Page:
Jandira Magdalena dos Santos vanished after having an illegal abortion on August 26. She could feel the danger as it approached. Her last text message to her husband Leandro Brito Reis read: “Honey, they asked me to turn off my phone, I’m panicking, pray for me!” Two hours after getting the message, Leandro sent one himself asking for news. There was no answer.
Jandira’s tragedy is another among the thousands of Brazilian women forced to rely on unsafe abortions because the Brazilian government forbids abortion.
One million abortions are performed every year in Brazil. In Latin America, 95% of the abortions are unsafe, which are defined as a procedure undertaken by an individual with no practice, ability or necessary knowledge, according to gynecologist, obstetrician and representative from the Group of Abortion Studies (GEA) Jefferson Drezett.
The Federal Council of Medicine already recognizes that risky abortions are the fifth most common cause of maternal deaths. Many of these women die or bear terrible aftereffects from them in their bodies.
Some of them were raped, but, even though Brazilian law allows abortions in that case, until the approval of a new piece of legislation in 2013 that mandates care in public hospitals, it was very difficult to have them performed by the public health care system. Without this new law, millions went unprotected, deprived of a basic right even after sexual abuse, something that affected especially poor women. The evangelical conservative caucus in Congress intends to revoke this legslation. Is it fair that Congress should even have that power?
I agree with jurist Ronald Dworkin in his book Life’s Dominion. He states that people wish to ban abortion because they understand there is some intrinsic value to life that must be preserved. However, that sacred value is interpreted differently by different people. It is perfectly possible that the decision to terminate a pregnancy should be made taking into account whether valuing life actually means going ahead with an undesired gestation with little ability to support the future child. It is not a decision the state should be making. This moral issue is best left to the person who will suffer its consequences in her body and mind: the woman.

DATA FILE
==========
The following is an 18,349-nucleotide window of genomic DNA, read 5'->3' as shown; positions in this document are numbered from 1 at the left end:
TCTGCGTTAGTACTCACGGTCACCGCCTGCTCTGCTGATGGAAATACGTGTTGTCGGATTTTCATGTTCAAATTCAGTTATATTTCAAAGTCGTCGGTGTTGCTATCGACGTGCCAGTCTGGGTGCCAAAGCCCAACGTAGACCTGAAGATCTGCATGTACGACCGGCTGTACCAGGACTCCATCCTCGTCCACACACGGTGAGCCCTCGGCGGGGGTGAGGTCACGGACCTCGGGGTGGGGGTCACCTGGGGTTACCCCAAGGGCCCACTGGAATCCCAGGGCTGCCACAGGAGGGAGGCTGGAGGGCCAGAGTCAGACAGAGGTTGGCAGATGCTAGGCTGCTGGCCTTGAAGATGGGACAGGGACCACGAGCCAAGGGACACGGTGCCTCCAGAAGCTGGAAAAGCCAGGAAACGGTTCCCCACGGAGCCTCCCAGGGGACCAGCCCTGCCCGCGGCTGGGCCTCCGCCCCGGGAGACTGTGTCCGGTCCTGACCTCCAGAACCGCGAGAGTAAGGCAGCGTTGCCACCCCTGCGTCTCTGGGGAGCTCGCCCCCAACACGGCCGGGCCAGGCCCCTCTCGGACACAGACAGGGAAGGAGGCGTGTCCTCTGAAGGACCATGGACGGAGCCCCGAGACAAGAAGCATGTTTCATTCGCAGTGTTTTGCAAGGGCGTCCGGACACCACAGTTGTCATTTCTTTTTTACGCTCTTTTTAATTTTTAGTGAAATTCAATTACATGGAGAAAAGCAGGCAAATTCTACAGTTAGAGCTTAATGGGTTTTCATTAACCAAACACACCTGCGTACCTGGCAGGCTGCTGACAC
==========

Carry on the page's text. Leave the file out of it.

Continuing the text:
The story of Marta (fictional name) speaks volumes. A 37-year-old poor woman with only basic education, single mother of three young children, abandoned by the kids’s parents, Marta was unemployed in 2010 when she decided in desperation terminate her pregnancy. She bought abortive pills for $125, money taken from her only source of income, her daughter’s alimony. She utilized the medication incorrectly, causing bleeding and sharp pain. Marta was taken to court for the crime of abortion, reported by the physician who cared for her, and signed a confession to get a conditional suspension of the suit.
Does the state know what this woman’s decision should have been in her circumstances?
Some will say that the historical tradition of a given society should take precedence. But that is the same tradition that, as individualist anarchist Maria Lacerda noted, enshrined the “miserable morals of colonels, cowards, and cretins,” condemning deviant women to the “doors of cheap prostitution, with its misery, brothels, humiliations, sickness in hospitals, and the common gutter.”
Jandira disappeared. It is possible that we will never know what happened. But we do know how to prevent other Jandiras from disappearing in the name of a false morality: let us take the state out of women’s bodies. If necessary, by direct action — Dutch NGO Women on Waves Foundation is working to offer abortion procedures on international waters to women who live in countries where they are still illegal.
We need fewer spaces of power to oppress women and individual autonomy so that they can control their own bodies and make important moral decisions by themselves. If not, Brazilian women will never be safe from state aggression and social stigma. Abortion must be legal. Now.
Translated into English by Erick Vasconcelos.